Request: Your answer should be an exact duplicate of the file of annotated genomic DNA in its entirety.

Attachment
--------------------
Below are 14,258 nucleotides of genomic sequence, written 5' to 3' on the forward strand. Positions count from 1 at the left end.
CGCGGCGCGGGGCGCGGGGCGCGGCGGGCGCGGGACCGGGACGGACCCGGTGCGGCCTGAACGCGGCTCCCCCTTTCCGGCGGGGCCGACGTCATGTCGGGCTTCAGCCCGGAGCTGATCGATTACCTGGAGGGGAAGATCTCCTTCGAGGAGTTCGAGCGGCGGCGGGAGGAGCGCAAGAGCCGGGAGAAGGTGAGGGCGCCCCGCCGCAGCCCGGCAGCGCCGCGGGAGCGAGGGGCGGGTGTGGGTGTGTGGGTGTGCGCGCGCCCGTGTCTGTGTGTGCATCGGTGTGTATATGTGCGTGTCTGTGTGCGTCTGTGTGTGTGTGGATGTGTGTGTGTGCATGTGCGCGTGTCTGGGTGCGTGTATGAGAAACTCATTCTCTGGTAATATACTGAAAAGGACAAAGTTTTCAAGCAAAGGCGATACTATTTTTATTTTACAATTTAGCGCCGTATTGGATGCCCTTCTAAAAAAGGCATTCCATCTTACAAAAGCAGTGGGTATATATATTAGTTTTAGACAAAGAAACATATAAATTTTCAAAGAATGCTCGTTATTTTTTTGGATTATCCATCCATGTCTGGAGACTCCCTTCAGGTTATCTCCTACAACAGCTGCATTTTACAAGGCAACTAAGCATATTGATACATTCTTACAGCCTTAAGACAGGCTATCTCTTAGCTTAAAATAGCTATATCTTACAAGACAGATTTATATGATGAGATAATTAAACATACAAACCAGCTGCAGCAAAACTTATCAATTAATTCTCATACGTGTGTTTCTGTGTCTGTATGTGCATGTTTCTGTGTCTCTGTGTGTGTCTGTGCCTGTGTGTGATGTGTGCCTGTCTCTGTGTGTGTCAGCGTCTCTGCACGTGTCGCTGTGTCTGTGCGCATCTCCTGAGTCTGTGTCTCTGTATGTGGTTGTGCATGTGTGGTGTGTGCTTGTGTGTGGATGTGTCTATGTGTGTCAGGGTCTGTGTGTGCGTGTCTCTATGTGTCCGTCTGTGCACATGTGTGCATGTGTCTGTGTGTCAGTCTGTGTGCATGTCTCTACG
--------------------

Below are 14,258 nucleotides of genomic sequence, written 5' to 3' on the forward strand. Positions count from 1 at the left end.
CGCGGCGCGGGGCGCGGGGCGCGGCGGGCGCGGGACCGGGACGGACCCGGTGCGGCCTGAACGCGGCTCCCCCTTTCCGGCGGGGCCGACGTCATGTCGGGCTTCAGCCCGGAGCTGATCGATTACCTGGAGGGGAAGATCTCCTTCGAGGAGTTCGAGCGGCGGCGGGAGGAGCGCAAGAGCCGGGAGAAGGTGAGGGCGCCCCGCCGCAGCCCGGCAGCGCCGCGGGAGCGAGGGGCGGGTGTGGGTGTGTGGGTGTGCGCGCGCCCGTGTCTGTGTGTGCATCGGTGTGTATATGTGCGTGTCTGTGTGCGTCTGTGTGTGTGTGGATGTGTGTGTGTGCATGTGCGCGTGTCTGGGTGCGTGTATGAGAAACTCATTCTCTGGTAATATACTGAAAAGGACAAAGTTTTCAAGCAAAGGCGATACTATTTTTATTTTACAATTTAGCGCCGTATTGGATGCCCTTCTAAAAAAGGCATTCCATCTTACAAAAGCAGTGGGTATATATATTAGTTTTAGACAAAGAAACATATAAATTTTCAAAGAATGCTCGTTATTTTTTTGGATTATCCATCCATGTCTGGAGACTCCCTTCAGGTTATCTCCTACAACAGCTGCATTTTACAAGGCAACTAAGCATATTGATACATTCTTACAGCCTTAAGACAGGCTATCTCTTAGCTTAAAATAGCTATATCTTACAAGACAGATTTATATGATGAGATAATTAAACATACAAACCAGCTGCAGCAAAACTTATCAATTAATTCTCATACGTGTGTTTCTGTGTCTGTATGTGCATGTTTCTGTGTCTCTGTGTGTGTCTGTGCCTGTGTGTGATGTGTGCCTGTCTCTGTGTGTGTCAGCGTCTCTGCACGTGTCGCTGTGTCTGTGCGCATCTCCTGAGTCTGTGTCTCTGTATGTGGTTGTGCATGTGTGGTGTGTGCTTGTGTGTGGATGTGTCTATGTGTGTCAGGGTCTGTGTGTGCGTGTCTCTATGTGTCCGTCTGTGCACATGTGTGCATGTGTCTGTGTGTCAGTCTGTGTGCATGTCTCTACG